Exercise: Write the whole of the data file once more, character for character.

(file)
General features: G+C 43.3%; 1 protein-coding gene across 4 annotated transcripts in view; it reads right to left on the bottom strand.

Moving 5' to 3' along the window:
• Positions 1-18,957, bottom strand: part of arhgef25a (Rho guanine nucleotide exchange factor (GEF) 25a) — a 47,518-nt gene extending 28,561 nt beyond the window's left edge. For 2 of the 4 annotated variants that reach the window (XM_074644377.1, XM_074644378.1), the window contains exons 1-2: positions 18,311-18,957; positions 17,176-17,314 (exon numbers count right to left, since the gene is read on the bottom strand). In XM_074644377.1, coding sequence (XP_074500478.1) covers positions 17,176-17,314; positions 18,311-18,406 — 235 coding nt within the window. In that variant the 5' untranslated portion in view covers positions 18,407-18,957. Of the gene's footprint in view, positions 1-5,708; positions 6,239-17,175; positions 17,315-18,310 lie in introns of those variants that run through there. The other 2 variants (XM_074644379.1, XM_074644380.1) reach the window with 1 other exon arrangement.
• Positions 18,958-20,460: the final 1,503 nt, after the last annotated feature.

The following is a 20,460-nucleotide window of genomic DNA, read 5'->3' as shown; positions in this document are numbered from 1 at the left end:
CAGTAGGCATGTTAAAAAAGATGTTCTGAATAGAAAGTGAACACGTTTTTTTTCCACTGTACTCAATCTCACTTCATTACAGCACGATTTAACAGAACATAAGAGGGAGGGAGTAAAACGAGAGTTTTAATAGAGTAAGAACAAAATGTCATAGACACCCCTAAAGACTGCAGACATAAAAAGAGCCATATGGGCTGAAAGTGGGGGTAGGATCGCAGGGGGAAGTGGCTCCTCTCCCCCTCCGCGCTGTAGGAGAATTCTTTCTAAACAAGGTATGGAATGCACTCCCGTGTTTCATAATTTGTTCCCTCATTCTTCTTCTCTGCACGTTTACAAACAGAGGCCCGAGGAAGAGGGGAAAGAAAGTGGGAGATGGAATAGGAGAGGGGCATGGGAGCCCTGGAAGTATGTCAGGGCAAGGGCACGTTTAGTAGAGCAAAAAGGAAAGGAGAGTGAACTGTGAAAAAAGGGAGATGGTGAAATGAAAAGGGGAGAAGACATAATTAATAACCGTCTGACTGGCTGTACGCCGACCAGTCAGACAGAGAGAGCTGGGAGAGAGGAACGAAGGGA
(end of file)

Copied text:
General features: G+C 43.3%; 1 protein-coding gene across 4 annotated transcripts in view; it reads right to left on the bottom strand.

Moving 5' to 3' along the window:
• Positions 1-18,957, bottom strand: part of arhgef25a (Rho guanine nucleotide exchange factor (GEF) 25a) — a 47,518-nt gene extending 28,561 nt beyond the window's left edge. For 2 of the 4 annotated variants that reach the window (XM_074644377.1, XM_074644378.1), the window contains exons 1-2: positions 18,311-18,957; positions 17,176-17,314 (exon numbers count right to left, since the gene is read on the bottom strand). In XM_074644377.1, coding sequence (XP_074500478.1) covers positions 17,176-17,314; positions 18,311-18,406 — 235 coding nt within the window. In that variant the 5' untranslated portion in view covers positions 18,407-18,957. Of the gene's footprint in view, positions 1-5,708; positions 6,239-17,175; positions 17,315-18,310 lie in introns of those variants that run through there. The other 2 variants (XM_074644379.1, XM_074644380.1) reach the window with 1 other exon arrangement.
• Positions 18,958-20,460: the final 1,503 nt, after the last annotated feature.

The following is a 20,460-nucleotide window of genomic DNA, read 5'->3' as shown; positions in this document are numbered from 1 at the left end:
CAGTAGGCATGTTAAAAAAGATGTTCTGAATAGAAAGTGAACACGTTTTTTTTCCACTGTACTCAATCTCACTTCATTACAGCACGATTTAACAGAACATAAGAGGGAGGGAGTAAAACGAGAGTTTTAATAGAGTAAGAACAAAATGTCATAGACACCCCTAAAGACTGCAGACATAAAAAGAGCCATATGGGCTGAAAGTGGGGGTAGGATCGCAGGGGGAAGTGGCTCCTCTCCCCCTCCGCGCTGTAGGAGAATTCTTTCTAAACAAGGTATGGAATGCACTCCCGTGTTTCATAATTTGTTCCCTCATTCTTCTTCTCTGCACGTTTACAAACAGAGGCCCGAGGAAGAGGGGAAAGAAAGTGGGAGATGGAATAGGAGAGGGGCATGGGAGCCCTGGAAGTATGTCAGGGCAAGGGCACGTTTAGTAGAGCAAAAAGGAAAGGAGAGTGAACTGTGAAAAAAGGGAGATGGTGAAATGAAAAGGGGAGAAGACATAATTAATAACCGTCTGACTGGCTGTACGCCGACCAGTCAGACAGAGAGAGCTGGGAGAGAGGAACGAAGGGA